University of Illinois University Library
Illinois History and Lincoln Collections
322 Library, 1408 W. Gregory Drive
Urbana, Illinois 61801
Phone: (217) 333-1777
Email: ihlc@library.illinois.edu

The Illinois Historical Survey at the University of Illinois holds the main body of records for meetings in Illinois with the earliest records beginning in 1828.
Religious Society of Friends (Quakers), Records, 1828-2011.Includes 85 volumes. [4]

Records may also be found at the Lilly Library in Richmond, Indiana
Lilly Library, Earlham College Archives
801 National Road West
Richmond, Indiana 47374-4095
Phone: (765) 983-1287
Friends Collection and College Archives

Online database for Illinois Quaker records is found at Ancestry.com ($)

See Outfitters.com for further information on Quakers in Illinois.

Websites[edit | edit source]

  • Church Angel lists churches in Illinois by cities and towns.

A wiki article describing an online collection is found at:

Illinois Belleville Catholic Church Records (FamilySearch HIstorical Records)

Correspond with genealogical or historical societies.[edit | edit source]

Some church records have been given to historical societies. Also, historical societies may be able to tell you where the records are being held. To find a society near you, consult these lists:

Carefully compare any record you find to known facts about the ancestor[edit | edit source]

You will possibly find many different people with the same name as your ancestor, especially when a family stayed in a locality for several generations, and several children were named after the grandparents or aunts and uncles. Be prepared to find the correct church records by organizing in advance as many of these exact details about the ancestor as possible:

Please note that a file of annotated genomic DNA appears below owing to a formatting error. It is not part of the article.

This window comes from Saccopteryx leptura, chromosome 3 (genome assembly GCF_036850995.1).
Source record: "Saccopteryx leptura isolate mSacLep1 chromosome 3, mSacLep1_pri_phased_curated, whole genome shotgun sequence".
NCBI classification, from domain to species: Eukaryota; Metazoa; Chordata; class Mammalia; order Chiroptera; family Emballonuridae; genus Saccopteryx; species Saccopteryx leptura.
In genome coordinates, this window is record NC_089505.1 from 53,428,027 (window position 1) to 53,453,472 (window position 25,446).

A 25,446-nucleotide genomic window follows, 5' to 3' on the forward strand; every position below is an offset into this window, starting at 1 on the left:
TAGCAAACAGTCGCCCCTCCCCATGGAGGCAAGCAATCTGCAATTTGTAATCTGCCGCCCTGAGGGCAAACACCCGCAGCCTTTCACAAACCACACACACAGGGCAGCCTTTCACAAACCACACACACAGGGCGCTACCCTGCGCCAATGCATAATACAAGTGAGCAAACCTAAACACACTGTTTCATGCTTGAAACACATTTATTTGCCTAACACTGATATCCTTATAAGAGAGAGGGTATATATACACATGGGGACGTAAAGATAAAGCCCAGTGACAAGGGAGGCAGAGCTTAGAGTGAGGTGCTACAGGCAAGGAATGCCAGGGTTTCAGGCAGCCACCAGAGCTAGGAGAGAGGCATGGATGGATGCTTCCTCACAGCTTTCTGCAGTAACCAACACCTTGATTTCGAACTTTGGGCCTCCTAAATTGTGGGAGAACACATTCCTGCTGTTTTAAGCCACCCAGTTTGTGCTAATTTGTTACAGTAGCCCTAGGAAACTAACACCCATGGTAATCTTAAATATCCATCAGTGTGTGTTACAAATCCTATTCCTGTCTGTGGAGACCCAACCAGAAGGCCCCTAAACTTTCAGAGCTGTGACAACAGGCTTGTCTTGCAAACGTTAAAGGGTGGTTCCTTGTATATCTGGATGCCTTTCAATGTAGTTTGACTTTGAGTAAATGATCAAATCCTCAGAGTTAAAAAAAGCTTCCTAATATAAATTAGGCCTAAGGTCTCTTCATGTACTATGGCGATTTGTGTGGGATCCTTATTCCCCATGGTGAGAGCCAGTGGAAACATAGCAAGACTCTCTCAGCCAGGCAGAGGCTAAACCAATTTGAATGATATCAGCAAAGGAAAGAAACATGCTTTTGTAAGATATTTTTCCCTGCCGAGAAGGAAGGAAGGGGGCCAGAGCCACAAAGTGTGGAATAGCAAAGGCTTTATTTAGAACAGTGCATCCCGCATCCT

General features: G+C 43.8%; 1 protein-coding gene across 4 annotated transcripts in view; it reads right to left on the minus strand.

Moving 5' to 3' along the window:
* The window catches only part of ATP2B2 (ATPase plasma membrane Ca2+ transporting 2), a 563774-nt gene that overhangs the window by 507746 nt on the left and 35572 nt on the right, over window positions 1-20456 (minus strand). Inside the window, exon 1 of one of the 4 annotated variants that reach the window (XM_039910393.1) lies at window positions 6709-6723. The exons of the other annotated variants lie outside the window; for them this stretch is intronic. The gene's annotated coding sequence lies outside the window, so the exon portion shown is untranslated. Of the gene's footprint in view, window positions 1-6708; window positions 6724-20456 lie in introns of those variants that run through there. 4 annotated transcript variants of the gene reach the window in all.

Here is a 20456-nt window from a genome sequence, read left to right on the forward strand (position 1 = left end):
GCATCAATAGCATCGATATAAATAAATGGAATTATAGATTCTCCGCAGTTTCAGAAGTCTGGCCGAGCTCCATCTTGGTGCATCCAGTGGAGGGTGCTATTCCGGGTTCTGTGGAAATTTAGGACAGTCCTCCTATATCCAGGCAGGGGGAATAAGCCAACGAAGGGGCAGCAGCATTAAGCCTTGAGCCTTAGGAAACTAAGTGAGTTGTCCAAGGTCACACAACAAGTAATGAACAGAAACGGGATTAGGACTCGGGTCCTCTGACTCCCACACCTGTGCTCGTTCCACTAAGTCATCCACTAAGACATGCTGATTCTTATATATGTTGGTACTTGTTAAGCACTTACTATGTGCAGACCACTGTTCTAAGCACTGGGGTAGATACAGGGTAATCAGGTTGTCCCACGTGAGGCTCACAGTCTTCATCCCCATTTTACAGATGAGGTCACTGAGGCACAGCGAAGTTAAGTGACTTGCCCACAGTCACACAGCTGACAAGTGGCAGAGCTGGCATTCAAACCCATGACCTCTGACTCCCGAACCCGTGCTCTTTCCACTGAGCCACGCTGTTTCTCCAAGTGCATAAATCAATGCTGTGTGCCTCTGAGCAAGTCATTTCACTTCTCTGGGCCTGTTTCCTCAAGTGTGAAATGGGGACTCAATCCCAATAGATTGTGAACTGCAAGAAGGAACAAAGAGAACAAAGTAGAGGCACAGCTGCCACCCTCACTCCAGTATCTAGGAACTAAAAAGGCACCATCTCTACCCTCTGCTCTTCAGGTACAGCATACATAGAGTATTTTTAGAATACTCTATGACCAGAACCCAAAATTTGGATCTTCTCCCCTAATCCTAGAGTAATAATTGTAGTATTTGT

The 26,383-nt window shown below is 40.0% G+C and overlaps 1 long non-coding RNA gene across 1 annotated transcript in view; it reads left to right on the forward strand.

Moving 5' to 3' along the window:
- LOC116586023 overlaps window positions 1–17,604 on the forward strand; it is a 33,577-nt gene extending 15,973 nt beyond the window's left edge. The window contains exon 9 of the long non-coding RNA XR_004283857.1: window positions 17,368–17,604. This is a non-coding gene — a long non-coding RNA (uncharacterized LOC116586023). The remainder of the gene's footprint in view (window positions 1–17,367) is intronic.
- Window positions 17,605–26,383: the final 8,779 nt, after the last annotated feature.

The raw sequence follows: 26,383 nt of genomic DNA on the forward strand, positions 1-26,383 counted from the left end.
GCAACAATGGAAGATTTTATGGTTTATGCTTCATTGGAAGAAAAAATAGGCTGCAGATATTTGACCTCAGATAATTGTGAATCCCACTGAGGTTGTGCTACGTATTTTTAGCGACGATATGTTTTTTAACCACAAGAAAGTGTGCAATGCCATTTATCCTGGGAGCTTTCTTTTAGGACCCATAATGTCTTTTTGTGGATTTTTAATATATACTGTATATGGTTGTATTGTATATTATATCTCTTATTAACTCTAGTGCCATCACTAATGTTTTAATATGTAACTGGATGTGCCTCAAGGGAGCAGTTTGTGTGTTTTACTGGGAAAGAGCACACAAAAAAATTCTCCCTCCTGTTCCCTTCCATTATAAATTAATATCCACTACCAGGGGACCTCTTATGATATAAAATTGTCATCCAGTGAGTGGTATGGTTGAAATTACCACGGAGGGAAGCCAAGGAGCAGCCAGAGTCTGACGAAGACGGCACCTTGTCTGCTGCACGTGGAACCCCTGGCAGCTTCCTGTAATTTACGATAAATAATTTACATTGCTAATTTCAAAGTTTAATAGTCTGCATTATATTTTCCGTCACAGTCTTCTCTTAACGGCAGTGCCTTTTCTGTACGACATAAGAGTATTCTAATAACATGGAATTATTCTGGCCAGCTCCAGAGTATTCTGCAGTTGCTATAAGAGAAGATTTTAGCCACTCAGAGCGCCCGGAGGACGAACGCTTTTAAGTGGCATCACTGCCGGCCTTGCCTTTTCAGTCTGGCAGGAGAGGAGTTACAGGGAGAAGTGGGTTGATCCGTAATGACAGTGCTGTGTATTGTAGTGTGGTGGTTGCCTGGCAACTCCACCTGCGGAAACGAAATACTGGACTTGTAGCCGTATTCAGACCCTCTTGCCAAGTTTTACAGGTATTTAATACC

• name, including middle name and maiden name
  • names of all spouses, including middle and maiden name
  • exact or closely estimated dates of birth, marriage, and death
  • names and approximate birthdates of children
  • all known places of residence
  • occupations
  • military service details

Dark thin font green pin Version 4.pngCarefully evaluate the church records you find to make sure you have really found records for your ancestor and not just a "near match". If one or more of the details do not line up, be careful about accepting the entry as your ancestor. There are guiding principles for deciding how to resolve discrepancies between records that are seemingly close. For more instruction in evaluating evidence, read the Wiki article, Evaluate the Evidence.

References[edit | edit source]

  1. Illinois Genealogy Resources, Church and Religious Records www.genealoger.com/illinois/il_church_records.htm
  2. Davis points out that not all ministers participated, see: Robert S. Davis, "Some Baptist Ministers of South Carolina at the Turn of the Century," The South Carolina Magazine of Ancestral Research, Vol. 32, No. 1 (Winter 2004):13-22. FHL Book 975.7 B2sc v. 32
  3. 3.0 3.1 3.2 3.3 3.4 Map of the Roman Catholic Dioceses in the United States of America, Office of Catholic Schools Diocese of Columbus, accessed 3 Nov 2010.
  4. Ellen T. Berry, David A. Berry ‘’Our Quaker Ancestors’’ (Baltimore, Maryland : Genealogical Publishing Company, Inc., 1987)